[LINK] An Introduction to the Convention on Wetlands

[LINK] An Introduction to the Convention on Wetlands

ramsarThe Convention on Wetlands (Ramsar, Iran, 1971) is an inter-governmental treaty whose mission is “the conservation and wise use of all wetlands through local, regional and national actions and international cooperation, as a contribution towards achieving sustainable development throughout the world”. As of January 2016, 169 nations have joined the Convention as Contracting Parties, and more than 2,220 wetlands around the world, covering over 214 million hectares, have been designated for inclusion in the Ramsar List of Wetlands of International Importance.

Download the Ramsar Handbook, An Introduction to the Convention on Wetlands

[LINK] Why conservationists need a little hope: saving themselves from becoming the most depressing scientists on the planet

[LINK] Why conservationists need a little hope: saving themselves from becoming the most depressing scientists on the planet

By Jeremy Hance, Mongabaylaos_1909

Here’s a challenge: take a conservationist out for a drink and ask them about their work. Nine times out of ten—or possibly more—you’ll walk away feeling frustrated, despondent, and utterly hopeless. You’ll hear about rainforests being chopped down for palm oil or chopsticks; or a just-discovered species that probably just went extinct; or a government that is worse than ambivalent: corrupt; or a shadowy corporation that’s doing some horrific thing to ecosystems and local people just to make greedy shareholders happy. If the talk goes broader—and more drinks are bought (you should probably pay: conservationists don’t make much)—you’ll probably hear about the globally rising temperatures and melting glaciers; how the oceans are practically empty and acidifying; how primary forests are mostly gone; how the human population just doesn’t stop growing; and how the bulk of the world’s species will likely be extinct in a couple hundred years anyway.

Read more here.

[LINK] Stop blame game, start working, experts say

[LINK] Stop blame game, start working, experts say

By Bambang Nurbianto, The Jakarta Postfire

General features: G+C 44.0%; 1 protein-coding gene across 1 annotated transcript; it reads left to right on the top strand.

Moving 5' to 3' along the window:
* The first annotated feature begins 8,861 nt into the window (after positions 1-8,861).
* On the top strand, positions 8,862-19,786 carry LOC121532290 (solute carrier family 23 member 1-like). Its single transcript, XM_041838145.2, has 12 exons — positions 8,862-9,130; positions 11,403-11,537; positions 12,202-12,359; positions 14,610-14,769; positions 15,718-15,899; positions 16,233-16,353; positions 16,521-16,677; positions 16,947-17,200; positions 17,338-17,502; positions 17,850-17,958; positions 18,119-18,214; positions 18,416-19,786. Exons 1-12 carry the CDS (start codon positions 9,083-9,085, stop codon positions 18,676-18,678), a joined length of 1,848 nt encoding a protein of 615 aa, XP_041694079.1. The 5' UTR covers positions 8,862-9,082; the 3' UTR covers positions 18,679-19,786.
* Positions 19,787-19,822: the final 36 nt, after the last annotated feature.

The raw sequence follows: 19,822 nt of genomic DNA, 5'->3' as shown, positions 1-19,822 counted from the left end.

As the number of hot spots in forest areas is increasing, relevant parties — government, companies and smallholders — have to stop playing the blame game and focus on how to extinguish fires before they spread to other areas and become uncontrollable, experts say.

Susan Page, a professor at the University of Leicester in the UK, said that under such circumstances, close cooperation on the part of all parties was needed to prevent fires from spreading.

Read more here.

[LINK] Prevention is better than cure: Managing habitats now to stop forest fires in the future

[LINK] Prevention is better than cure: Managing habitats now to stop forest fires in the future

In undisturbed conditions, peat-swamp forests are fire resistant. Even during the dry season the ground will remain wet. These forests can be inaccessible and challenging for people as it is very hard to walk through the swampy environment. This is why in the 1990s illegal loggers dug canals in the peat swamps of Sabangau to gain easier access into the forest and extract timber.

Canals in the forest are like small rivers, but with devastating consequences. All the water that’s lost through these canals drains the forest making the habitat very dry. This is particularly dangerous in the annual dry season and even more so during the years that are affected by the El Niño phenomenon, which causes hotter and drier conditions.

Read more here.

[LINK] Closer collaboration needed for a sustainable peatland economy

[LINK] Closer collaboration needed for a sustainable peatland economy

Sago palms being grown by the water in Central Maluku District, Indonesia. Wetland agriculture, or paludiculture, is a practice which can provide lucrative livelihoods to peatland communities while avoiding the need to drain and burn peatland for palm oil or paper crops. Image: CIFOR, CC BY-NC-ND 2.0
Sago palms being grown by the water in Central Maluku District, Indonesia. Wetland agriculture, or paludiculture, is a practice which can provide lucrative livelihoods to peatland communities while avoiding the need to drain and burn peatland for palm oil or paper crops. Image: CIFOR, CC BY-NC-ND 2.0

By Chris Cheng, Eco-Business

Must peatland be drained for palm oil or acacia plantations out of economic necessity? Oscar M Lopez for Climate Change Climate Envoy Chris Cheng shares how wetland agriculture, or paludiculture, is a far more sustainable and lucrative alternative.

Read more here.